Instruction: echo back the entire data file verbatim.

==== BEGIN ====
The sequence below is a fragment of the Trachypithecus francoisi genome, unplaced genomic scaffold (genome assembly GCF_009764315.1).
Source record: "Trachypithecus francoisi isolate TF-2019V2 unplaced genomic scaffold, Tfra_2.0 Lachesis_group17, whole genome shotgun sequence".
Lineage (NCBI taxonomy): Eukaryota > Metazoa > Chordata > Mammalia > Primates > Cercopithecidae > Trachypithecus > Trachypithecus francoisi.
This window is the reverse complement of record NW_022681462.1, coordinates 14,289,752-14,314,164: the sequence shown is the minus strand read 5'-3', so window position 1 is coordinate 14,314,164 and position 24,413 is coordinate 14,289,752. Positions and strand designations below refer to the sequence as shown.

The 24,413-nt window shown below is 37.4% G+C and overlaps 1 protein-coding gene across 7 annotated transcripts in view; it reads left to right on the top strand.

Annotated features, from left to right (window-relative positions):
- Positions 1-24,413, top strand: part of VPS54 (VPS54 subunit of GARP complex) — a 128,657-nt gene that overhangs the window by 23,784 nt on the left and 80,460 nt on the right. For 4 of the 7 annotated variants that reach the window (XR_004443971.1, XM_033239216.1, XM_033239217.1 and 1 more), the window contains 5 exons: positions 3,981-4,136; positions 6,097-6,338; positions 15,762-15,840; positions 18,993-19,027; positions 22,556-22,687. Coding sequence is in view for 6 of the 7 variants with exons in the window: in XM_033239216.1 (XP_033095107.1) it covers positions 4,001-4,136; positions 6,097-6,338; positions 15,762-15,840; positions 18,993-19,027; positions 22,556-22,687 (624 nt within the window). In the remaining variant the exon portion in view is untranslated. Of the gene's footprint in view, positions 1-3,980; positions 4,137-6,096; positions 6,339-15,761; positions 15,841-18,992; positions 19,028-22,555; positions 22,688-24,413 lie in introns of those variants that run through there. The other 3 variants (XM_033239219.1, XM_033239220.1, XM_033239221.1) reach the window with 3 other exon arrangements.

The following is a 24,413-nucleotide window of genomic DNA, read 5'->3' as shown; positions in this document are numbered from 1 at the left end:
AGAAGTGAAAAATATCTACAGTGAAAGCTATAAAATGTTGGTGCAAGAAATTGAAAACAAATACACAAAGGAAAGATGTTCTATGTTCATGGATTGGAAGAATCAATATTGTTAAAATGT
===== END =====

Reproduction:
The sequence below is a fragment of the Trachypithecus francoisi genome, unplaced genomic scaffold (genome assembly GCF_009764315.1).
Source record: "Trachypithecus francoisi isolate TF-2019V2 unplaced genomic scaffold, Tfra_2.0 Lachesis_group17, whole genome shotgun sequence".
Lineage (NCBI taxonomy): Eukaryota > Metazoa > Chordata > Mammalia > Primates > Cercopithecidae > Trachypithecus > Trachypithecus francoisi.
This window is the reverse complement of record NW_022681462.1, coordinates 14,289,752-14,314,164: the sequence shown is the minus strand read 5'-3', so window position 1 is coordinate 14,314,164 and position 24,413 is coordinate 14,289,752. Positions and strand designations below refer to the sequence as shown.

The 24,413-nt window shown below is 37.4% G+C and overlaps 1 protein-coding gene across 7 annotated transcripts in view; it reads left to right on the top strand.

Annotated features, from left to right (window-relative positions):
- Positions 1-24,413, top strand: part of VPS54 (VPS54 subunit of GARP complex) — a 128,657-nt gene that overhangs the window by 23,784 nt on the left and 80,460 nt on the right. For 4 of the 7 annotated variants that reach the window (XR_004443971.1, XM_033239216.1, XM_033239217.1 and 1 more), the window contains 5 exons: positions 3,981-4,136; positions 6,097-6,338; positions 15,762-15,840; positions 18,993-19,027; positions 22,556-22,687. Coding sequence is in view for 6 of the 7 variants with exons in the window: in XM_033239216.1 (XP_033095107.1) it covers positions 4,001-4,136; positions 6,097-6,338; positions 15,762-15,840; positions 18,993-19,027; positions 22,556-22,687 (624 nt within the window). In the remaining variant the exon portion in view is untranslated. Of the gene's footprint in view, positions 1-3,980; positions 4,137-6,096; positions 6,339-15,761; positions 15,841-18,992; positions 19,028-22,555; positions 22,688-24,413 lie in introns of those variants that run through there. The other 3 variants (XM_033239219.1, XM_033239220.1, XM_033239221.1) reach the window with 3 other exon arrangements.

The following is a 24,413-nucleotide window of genomic DNA, read 5'->3' as shown; positions in this document are numbered from 1 at the left end:
AGAAGTGAAAAATATCTACAGTGAAAGCTATAAAATGTTGGTGCAAGAAATTGAAAACAAATACACAAAGGAAAGATGTTCTATGTTCATGGATTGGAAGAATCAATATTGTTAAAATGT